So while I appreciate that it is difficult to publish fees, there is no reason why companies cannot outline their ‘starting from’ costs. Perhaps those designers feel that if a client needs to ask then they are not worth working with? Not my sentiment!
Is it for me?
Some interior designers are well known for executing a particular style, have a portfolio of high net worth clients and consequently feel justified in charging huge design fees. That’s great if you want to pay the price tag for a particular trademark look, but many people don’t have that sort of budget and are lacking in time or creativity and would like to engage a professional. To help you decide whether working with an interior designer is for you, I thought it might be useful to share with you some common ways in which interior designers charge their design services.
What exactly will I be paying for?
In short, an interior designer’s time, knowledge and passion. An interior designer will bring some or all of the following skills to a project:
- Creative thinking
- Practical ideas
- Artistic flair
- Industry knowledge
- Professional training
- Appreciation of design history and architecture
- Understanding of building construction
- Contact book
- Project management and budgeting skills
- Past experience
- Love of good design
- Resilience to see a good job done well
It’s important to point out that an interior designer’s costs will only be a part of your overall budget, which is likely to include the services of other specialist trades such as plumbers, electricians and decorators as well as the wallpaper, paint, lighting and furniture. A good interior designer will be able to help you estimate your entire project before getting started. This is why it is a good idea to consult an interior designer at the earliest possible opportunity, even if just to understand what is feasible.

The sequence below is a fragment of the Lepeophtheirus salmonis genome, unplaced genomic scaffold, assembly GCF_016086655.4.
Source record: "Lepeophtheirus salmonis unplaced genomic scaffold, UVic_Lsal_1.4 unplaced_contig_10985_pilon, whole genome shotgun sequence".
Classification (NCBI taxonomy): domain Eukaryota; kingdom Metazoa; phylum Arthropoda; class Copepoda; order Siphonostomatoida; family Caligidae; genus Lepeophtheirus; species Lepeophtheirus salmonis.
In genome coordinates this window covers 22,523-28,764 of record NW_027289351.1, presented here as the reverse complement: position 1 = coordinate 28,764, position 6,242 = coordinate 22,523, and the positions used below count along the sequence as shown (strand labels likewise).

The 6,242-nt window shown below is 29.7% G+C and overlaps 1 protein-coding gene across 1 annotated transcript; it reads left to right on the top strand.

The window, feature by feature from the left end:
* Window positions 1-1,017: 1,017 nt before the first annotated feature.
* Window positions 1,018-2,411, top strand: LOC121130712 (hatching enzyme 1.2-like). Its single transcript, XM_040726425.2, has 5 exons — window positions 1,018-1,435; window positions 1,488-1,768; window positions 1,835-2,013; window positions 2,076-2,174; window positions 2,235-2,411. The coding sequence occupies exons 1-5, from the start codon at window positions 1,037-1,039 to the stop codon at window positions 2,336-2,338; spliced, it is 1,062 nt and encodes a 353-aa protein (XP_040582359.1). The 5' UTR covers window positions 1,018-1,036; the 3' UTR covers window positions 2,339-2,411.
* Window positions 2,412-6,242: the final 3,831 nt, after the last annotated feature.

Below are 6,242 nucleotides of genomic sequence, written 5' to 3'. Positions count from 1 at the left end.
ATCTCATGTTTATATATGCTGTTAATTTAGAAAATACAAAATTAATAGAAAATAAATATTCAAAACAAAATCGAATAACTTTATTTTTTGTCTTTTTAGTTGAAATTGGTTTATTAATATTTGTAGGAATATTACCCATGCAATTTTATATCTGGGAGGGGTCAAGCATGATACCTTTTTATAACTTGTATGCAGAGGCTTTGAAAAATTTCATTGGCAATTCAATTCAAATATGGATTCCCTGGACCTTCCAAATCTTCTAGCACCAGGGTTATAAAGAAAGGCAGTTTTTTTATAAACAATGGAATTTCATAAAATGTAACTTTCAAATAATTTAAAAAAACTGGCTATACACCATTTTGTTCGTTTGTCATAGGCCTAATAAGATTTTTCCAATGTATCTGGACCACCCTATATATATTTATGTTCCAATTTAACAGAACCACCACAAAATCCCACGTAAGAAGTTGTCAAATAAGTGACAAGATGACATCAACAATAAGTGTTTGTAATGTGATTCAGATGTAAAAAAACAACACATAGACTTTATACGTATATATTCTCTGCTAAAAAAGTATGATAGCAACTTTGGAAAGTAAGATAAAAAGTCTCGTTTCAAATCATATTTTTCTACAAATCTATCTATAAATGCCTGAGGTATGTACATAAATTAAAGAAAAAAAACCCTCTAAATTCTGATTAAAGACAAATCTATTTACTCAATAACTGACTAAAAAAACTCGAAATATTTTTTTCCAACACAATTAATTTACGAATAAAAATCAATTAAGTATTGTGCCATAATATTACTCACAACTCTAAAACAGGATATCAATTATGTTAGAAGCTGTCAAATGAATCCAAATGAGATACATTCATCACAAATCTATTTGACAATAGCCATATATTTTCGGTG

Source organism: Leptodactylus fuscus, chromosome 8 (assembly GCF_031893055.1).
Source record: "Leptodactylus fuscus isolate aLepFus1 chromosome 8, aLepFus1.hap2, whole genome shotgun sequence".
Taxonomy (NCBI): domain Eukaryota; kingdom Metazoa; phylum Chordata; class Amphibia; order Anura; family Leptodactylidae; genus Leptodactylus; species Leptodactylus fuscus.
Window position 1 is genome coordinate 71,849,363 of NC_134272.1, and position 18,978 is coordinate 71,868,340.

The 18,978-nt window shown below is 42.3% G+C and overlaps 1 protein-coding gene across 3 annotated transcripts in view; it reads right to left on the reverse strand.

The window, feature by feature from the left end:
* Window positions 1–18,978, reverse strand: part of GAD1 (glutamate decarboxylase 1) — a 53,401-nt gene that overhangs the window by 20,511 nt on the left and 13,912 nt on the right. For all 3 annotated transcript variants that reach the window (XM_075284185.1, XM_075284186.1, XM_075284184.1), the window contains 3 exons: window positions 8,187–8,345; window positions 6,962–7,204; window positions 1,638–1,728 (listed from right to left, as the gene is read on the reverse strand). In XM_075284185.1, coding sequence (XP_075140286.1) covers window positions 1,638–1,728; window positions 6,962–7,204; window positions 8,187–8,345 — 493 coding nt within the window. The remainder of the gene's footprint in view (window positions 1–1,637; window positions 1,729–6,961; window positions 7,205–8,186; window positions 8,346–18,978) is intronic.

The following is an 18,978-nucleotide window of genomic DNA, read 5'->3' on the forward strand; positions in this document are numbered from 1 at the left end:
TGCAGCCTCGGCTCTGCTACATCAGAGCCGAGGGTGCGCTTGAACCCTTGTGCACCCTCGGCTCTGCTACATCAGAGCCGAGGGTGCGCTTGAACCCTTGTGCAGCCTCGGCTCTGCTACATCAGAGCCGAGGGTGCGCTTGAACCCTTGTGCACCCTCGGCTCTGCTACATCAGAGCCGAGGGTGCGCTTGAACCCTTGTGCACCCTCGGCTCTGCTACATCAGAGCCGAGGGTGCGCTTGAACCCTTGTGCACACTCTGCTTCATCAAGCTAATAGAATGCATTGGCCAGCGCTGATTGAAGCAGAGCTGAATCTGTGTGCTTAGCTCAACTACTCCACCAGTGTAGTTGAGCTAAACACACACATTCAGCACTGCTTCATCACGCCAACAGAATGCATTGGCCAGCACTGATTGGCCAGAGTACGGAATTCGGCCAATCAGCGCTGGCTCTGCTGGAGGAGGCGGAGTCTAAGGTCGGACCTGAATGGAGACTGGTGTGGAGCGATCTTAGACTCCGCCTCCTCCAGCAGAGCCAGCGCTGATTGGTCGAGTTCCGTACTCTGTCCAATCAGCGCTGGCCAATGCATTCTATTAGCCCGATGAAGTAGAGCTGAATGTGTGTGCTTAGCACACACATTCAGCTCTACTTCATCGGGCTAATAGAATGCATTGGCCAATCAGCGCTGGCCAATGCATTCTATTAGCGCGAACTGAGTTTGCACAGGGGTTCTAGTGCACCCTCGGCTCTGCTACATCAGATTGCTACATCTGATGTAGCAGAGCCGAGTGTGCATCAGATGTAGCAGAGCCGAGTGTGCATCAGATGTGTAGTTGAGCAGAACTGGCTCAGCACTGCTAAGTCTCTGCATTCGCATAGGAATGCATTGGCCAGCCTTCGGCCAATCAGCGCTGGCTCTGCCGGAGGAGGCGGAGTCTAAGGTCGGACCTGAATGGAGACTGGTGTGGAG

Clients, be clear about your budget!
While this does depend on the level of service you are looking for, when first meeting with a designer (and most offer a free, no obligation consultation), be very clear about your budget. Tell them that you cannot pay more than £X amount. Not only does this give the designer a steer on whether they are the right person for the job, it also helps them when researching and preparing the design presentation – should they be looking at Gucci or a garage sale for your dining room sideboard? Most importantly, being clear about your budget at the start, and sticking to it, leaves you assured that there will be no nasty surprises.
How do Interior Designers Charge?
After the initial meeting, if you agree to work together, a designer will take a detailed brief and draw up a Fee Proposal. This will be based on their hourly or daily rate and the number of hours they estimate it will take them to undertake what you want them to do. The details of your requirements will be written in the Scope of Works. You should read, agree and sign this before any work is undertaken.
Below is a list of the most common services which an interior design will charge for. In short all make money through charging their time and some make money by marking-up goods or services they supply. You should ask at the outset if anything is unclear or you feel confused about what you will paying for.
Most will charge an initial fee for carrying out a detailed measured survey of your space. This is an essential part of a large project as it will enable them to go away and plan your spaces, prepare furniture and lighting plans, estimate wallpaper volumes, flooring costs, and speak with contractors for estimating purposes. This may or may not be part of their overall Design Fee.
2/Interior Design Fee
The initial Design Fee will cover creative time, sourcing, acquiring samples, technical drawings, estimating and everything that will be required to present initial designs to you. A lot of hours can go into this, not only to establish a ‘look and feel’ but to find products and suppliers that can carry out the work within your specified budget, as there is no point in a designer presenting you with creative ideas that are unfeasible. This is usually charged as a flat fee depending on the hours it will take.